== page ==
906 molecularly-annotated patients (416 from Mayo and 490 from Florence), including 502 ET and 404 PV cases, were included in the current study. The Mayo/Florence cohorts included 270/232 ET (median age 57/54 years, 60%/59% females) and 146/258 PV (median age 63/58 years, 52%/44% females) patients; median follow-up was 9.9/12.9 years for ET and 10.7/12.4 years for PV; during this time 39%/38% deaths and 4.4%/6.5% leukemic and 16%/33% fibrotic progressions were documented for ET, with the corresponding figures for PV being 50%/26%, 4.8%/3% and 13%/36%. Cytogenetic information was available in 84%/63% ET and 80%/49% PV cases in the Mayo/Florence cohorts.

In both Mayo and Florence cohorts, multivariable analysis of mutations identified primarily spliceosome mutations to adversely affect OS (SF3B1 and SRSF2 in ET and SRSF2 in PV) and MFFS (U2AF1 and SF3B1 in ET); in addition, TP53 mutations was associated with leukemic transformation in ET, in both patient cohorts. Other mutations with independently significant contribution, validated in one but not both cohorts, included EZH2 (OS and LFS in ET), IDH2 (OS and LFS in PV) and RUNX1 (LFS in PV and ET).

For the purposes of the current study, mutations considered “adverse” for subsequent analysis and development of prognostic models required validation in both Mayo and Florence cohorts. Age-adjusted, all-inclusive multivariable analysis of genetic and clinical variables identified the following as independent risk factors for OS, in both Mayo and Florence cohorts: ET ─ SRSF2/SF3B1 mutations, age >60 years and male sex; PV ─ SRSF2 mutations, age >67 years and leukocyte count ≥11 x 109/l. In addition, multivariable analysis flagged leukocytosis in ET (Florence cohort only) and abnormal karyotype in PV (Mayo cohort only) as additional factors.

Development of mutation-enhanced international prognostic systems for ET and PV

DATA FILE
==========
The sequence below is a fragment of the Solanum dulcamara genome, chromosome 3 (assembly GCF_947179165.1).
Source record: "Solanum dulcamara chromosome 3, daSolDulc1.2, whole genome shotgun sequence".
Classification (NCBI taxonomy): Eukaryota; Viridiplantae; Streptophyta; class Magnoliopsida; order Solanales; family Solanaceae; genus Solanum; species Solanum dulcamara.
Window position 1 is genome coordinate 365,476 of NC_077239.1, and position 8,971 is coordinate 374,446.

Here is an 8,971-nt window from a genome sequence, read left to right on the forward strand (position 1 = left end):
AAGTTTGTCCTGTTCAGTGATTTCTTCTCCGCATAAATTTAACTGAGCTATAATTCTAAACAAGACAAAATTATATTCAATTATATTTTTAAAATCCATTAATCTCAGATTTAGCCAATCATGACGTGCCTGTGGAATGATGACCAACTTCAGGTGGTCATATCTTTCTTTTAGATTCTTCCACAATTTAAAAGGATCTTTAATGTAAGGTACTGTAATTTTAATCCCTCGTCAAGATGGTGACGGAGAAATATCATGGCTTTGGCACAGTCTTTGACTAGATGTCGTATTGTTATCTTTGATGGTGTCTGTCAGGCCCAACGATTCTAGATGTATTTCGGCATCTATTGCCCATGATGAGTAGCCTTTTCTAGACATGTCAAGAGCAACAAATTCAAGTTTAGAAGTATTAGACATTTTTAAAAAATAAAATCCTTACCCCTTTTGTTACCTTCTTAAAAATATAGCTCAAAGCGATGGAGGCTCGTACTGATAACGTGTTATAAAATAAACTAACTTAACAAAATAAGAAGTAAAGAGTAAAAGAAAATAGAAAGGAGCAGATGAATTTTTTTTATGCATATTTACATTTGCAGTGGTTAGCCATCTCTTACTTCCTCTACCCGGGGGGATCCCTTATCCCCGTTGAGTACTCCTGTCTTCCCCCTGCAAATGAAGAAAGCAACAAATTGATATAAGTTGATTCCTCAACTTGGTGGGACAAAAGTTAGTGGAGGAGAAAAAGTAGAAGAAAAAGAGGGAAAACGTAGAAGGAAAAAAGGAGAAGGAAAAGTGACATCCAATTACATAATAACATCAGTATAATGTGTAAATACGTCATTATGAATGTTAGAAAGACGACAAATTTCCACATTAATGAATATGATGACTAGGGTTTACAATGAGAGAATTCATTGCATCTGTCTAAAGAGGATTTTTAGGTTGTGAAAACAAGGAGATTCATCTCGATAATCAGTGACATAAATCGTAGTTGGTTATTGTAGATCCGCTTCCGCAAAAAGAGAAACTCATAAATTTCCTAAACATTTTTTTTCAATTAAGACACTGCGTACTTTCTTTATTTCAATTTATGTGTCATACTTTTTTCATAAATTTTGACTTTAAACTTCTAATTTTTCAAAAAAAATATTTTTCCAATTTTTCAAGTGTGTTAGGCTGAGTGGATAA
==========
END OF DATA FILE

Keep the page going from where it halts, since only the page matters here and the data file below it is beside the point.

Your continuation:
In order to optimize the number of informative cases, the two Mayo and Florence databases were subsequently combined and subjected to multivariable analysis that confirmed the independent survival effect, in ET, of SRSF2/SF3B1 mutations (HR 2.8, 95% CI 1.8-4.3), age >60 years (HR 6.7, 95% CI 4.8-9.4) and male sex (HR 1.8, 95% CI 1.4-2.4) and, in PV, of SRSF2 mutations (HR 7.0, 95% CI 2.3-17.4), age >60 years (HR 5.7, 95% CI 3.3-10.1), and leukocyte count ≥11 x 109/l (HR 2.4, 95% CI 1.5-3.9); the combined analysis also flagged independent prognostic contribution from abnormal karyotype in PV (HR 2.1, 95% CI 1.1-3.6). HR-weighted risk point allocation resulted in new, mutation-enhanced 4-tiered risk models for ET (MIPSS-ET based on mutations, age and sex; figure 1a) and PV (MIPSS-PV based on mutations, karyotype, leukocyte count and age; figure 1b). Both models displayed high predictive accuracy and were internally validated by bootstrapping. The combined analysis also confirmed the impact of TP53 mutations on LFS (figure 1c) and U2AF1/SF3B1 mutations on MFFS (figure 1d), in ET.

Conclusions: Spliceosome mutation information enhances survival prediction in ET and PV and identifies those at risk for fibrotic progression. TP53 mutations predict leukemic transformation in ET.

Disclosures: No relevant conflicts of interest to declare.

*signifies non-member of ASH